Howard Gold: Apple shares will never see $700 again

“Last September was a great time to be an Apple Inc. shareholder. The stock topped $700, capping a remarkable run in which the shares practically doubled since July 2011,” Howard Gold writes for MarketWatch. “It’s been downhill ever since. From its closing peak of $702.10, Apple shares plunged by 37.4% as of last Friday, when it closed at $439.88. The stock has bounced back a bit, but when the world’s most valuable company loses that much in just four months, something must be seriously wrong.”

“It is. Apple’s competitive position has seriously weakened, and investors are recalibrating their outlooks. Tailwinds have turned into headwinds as tangible and intangible issues alike weigh heavily on the shares,” Gold writes. “Apple has lost the mantle of the greatest growth stock of our era; it may no longer be a growth stock at all.”

Here are four reasons why I don’t think Apple’s stock will see $700 again:
1. Growth in phones is slowing as competition increases
2. Margins are shrinking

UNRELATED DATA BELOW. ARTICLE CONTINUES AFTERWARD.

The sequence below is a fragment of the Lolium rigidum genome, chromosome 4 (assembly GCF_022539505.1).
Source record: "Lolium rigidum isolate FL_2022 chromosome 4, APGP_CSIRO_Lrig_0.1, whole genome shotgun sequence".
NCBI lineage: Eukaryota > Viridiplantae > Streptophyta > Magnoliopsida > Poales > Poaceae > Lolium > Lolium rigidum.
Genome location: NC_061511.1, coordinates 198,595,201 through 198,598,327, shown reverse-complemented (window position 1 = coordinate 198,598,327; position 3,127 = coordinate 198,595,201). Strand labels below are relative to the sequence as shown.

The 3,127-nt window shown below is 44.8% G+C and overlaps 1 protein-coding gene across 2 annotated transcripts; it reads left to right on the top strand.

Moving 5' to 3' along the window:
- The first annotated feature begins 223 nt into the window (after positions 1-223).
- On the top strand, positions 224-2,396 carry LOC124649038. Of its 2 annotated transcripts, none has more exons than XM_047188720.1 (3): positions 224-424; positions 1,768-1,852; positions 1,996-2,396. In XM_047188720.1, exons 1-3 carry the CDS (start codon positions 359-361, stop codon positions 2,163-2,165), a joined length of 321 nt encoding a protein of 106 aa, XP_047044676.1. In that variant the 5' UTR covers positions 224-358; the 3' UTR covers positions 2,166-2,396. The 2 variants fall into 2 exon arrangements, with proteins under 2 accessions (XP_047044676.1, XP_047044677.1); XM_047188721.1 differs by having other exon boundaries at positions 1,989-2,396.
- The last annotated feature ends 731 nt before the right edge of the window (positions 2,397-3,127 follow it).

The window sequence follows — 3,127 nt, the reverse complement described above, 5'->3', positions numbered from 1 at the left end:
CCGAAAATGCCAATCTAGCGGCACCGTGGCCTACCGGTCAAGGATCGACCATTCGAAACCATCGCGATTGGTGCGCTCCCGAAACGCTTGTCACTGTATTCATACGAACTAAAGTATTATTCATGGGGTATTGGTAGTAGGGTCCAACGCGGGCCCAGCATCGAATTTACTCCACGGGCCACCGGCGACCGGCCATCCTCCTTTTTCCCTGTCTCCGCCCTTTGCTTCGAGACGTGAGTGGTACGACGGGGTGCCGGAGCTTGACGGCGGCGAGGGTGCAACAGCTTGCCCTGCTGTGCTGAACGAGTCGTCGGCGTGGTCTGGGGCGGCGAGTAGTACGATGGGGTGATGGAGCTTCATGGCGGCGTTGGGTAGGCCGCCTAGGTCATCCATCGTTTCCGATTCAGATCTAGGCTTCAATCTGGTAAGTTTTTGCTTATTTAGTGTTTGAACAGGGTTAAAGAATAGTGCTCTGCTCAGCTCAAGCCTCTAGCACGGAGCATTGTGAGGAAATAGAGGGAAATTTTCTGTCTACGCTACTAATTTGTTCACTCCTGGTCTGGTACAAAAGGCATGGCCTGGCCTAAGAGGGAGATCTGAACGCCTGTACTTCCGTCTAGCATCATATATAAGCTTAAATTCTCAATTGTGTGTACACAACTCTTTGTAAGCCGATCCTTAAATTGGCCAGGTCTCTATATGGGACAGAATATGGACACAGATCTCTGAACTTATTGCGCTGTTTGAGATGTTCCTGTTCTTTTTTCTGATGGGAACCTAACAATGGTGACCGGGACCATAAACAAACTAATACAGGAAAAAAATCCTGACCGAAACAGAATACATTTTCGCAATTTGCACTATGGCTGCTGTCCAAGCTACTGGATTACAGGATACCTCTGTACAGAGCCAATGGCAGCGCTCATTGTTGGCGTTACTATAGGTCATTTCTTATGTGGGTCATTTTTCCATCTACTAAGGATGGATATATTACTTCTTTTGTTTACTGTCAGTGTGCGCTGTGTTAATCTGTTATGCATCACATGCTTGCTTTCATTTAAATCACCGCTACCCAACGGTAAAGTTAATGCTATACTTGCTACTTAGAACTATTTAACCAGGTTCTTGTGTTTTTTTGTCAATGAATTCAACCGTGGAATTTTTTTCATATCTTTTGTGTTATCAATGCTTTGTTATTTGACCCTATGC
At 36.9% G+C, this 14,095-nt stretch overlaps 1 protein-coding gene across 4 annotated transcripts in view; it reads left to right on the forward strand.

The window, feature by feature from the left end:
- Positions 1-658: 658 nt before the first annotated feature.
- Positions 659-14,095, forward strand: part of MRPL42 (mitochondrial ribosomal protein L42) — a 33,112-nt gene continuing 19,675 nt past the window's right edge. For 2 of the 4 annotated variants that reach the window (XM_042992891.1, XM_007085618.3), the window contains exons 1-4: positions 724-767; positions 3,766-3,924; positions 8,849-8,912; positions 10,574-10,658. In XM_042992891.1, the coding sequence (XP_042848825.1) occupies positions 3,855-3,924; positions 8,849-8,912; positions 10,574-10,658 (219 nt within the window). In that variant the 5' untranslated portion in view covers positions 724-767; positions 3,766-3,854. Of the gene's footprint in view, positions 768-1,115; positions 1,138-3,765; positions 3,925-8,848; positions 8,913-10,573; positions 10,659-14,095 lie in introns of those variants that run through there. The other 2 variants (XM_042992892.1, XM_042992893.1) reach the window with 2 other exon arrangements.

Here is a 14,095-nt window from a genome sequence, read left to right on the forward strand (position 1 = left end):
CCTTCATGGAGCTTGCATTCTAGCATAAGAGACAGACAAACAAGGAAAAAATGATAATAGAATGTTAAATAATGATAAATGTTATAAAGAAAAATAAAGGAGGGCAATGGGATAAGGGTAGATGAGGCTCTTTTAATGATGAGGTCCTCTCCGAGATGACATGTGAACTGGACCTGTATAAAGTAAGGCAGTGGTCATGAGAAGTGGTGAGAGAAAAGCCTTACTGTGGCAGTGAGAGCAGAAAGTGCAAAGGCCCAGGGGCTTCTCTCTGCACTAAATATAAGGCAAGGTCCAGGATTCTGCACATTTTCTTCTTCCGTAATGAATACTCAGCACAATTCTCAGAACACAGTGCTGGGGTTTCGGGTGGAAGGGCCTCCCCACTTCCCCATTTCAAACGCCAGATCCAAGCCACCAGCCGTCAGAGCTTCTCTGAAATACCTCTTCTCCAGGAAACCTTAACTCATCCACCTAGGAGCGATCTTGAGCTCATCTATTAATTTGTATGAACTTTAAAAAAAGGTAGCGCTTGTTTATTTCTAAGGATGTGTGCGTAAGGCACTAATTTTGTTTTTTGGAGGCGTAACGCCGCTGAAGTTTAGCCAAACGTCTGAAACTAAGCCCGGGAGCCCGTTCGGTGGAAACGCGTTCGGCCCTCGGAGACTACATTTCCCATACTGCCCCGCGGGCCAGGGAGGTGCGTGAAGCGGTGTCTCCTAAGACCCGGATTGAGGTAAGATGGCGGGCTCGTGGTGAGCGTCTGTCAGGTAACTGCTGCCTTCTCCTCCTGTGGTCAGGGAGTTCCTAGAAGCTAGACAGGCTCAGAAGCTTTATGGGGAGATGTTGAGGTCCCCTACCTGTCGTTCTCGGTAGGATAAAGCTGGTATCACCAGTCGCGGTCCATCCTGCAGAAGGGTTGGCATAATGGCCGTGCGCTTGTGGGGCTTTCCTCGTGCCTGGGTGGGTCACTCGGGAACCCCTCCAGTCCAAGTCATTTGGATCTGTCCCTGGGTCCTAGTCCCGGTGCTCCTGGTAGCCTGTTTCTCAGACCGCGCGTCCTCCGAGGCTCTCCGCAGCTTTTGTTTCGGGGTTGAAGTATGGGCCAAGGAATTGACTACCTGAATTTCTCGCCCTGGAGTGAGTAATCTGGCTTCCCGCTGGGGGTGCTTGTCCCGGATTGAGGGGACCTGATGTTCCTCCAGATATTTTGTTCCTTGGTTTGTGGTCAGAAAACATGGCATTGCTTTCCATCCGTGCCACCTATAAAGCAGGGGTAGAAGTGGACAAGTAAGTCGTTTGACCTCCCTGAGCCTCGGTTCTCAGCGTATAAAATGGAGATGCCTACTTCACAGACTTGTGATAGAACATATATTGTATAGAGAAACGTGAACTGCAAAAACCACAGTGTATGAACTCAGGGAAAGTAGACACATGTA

3. Apple is losing its innovative edge
4. Apple may no longer be a growth story

Gold writes, “CEO Cook may be quietly repositioning Apple as a solid blue-chip stock. That would be a big blow both to Apple’s image and to the cultists who worship the company. A dividend-paying Apple that buys back its stock like, say, IBM IBM +0.99% might be a fine long-term investment, but it wouldn’t be worth $700 a share.”

Read more in the full article here.

MacDailyNews Take: iCal’ed for future use.


    1. “…cultists who worship the company…” says it all. But OK, let’s take the idiot by the hand and lead him to reality. Let’s suppose Apple did, in fact, become another IBM. With a P/E of 14.7 AAPL goes to $700 per share, with an annual dividend of $17 per share. And you can buy it today for $450, but he says you’re a cultist if you do?!!!! What a fscking idiot!!!

    1. Sounds like an “anti-apple” cultist. Denying apple growth and success despite apple breaking record profit of any corporation on the planet. This is fact. Fact is not religion. Sorry.

    2. Don’t all companies wish they could have such strong followers? The strength of Apple is that they are so good that people give them deity status. People buy Apple products every time they are released. Is that a bad thing?

      1. Well said. Huge numbers of books are written and expensive seminars are given about how to build brand loyalty. Apple succeeds at this task and both Apple and its customers are attacked. Go figure.

  1. “Growth in phones is slowing as competition increases”
    As he talks through his ASS, Apple just took the number one position in all phone sales over Samdung. Apple is losing its competitive edge he says, as shit drools out of his mouth.
    Anal-ists are stupid and blind!

  2. “1. Growth in phones is slowing as competition increases”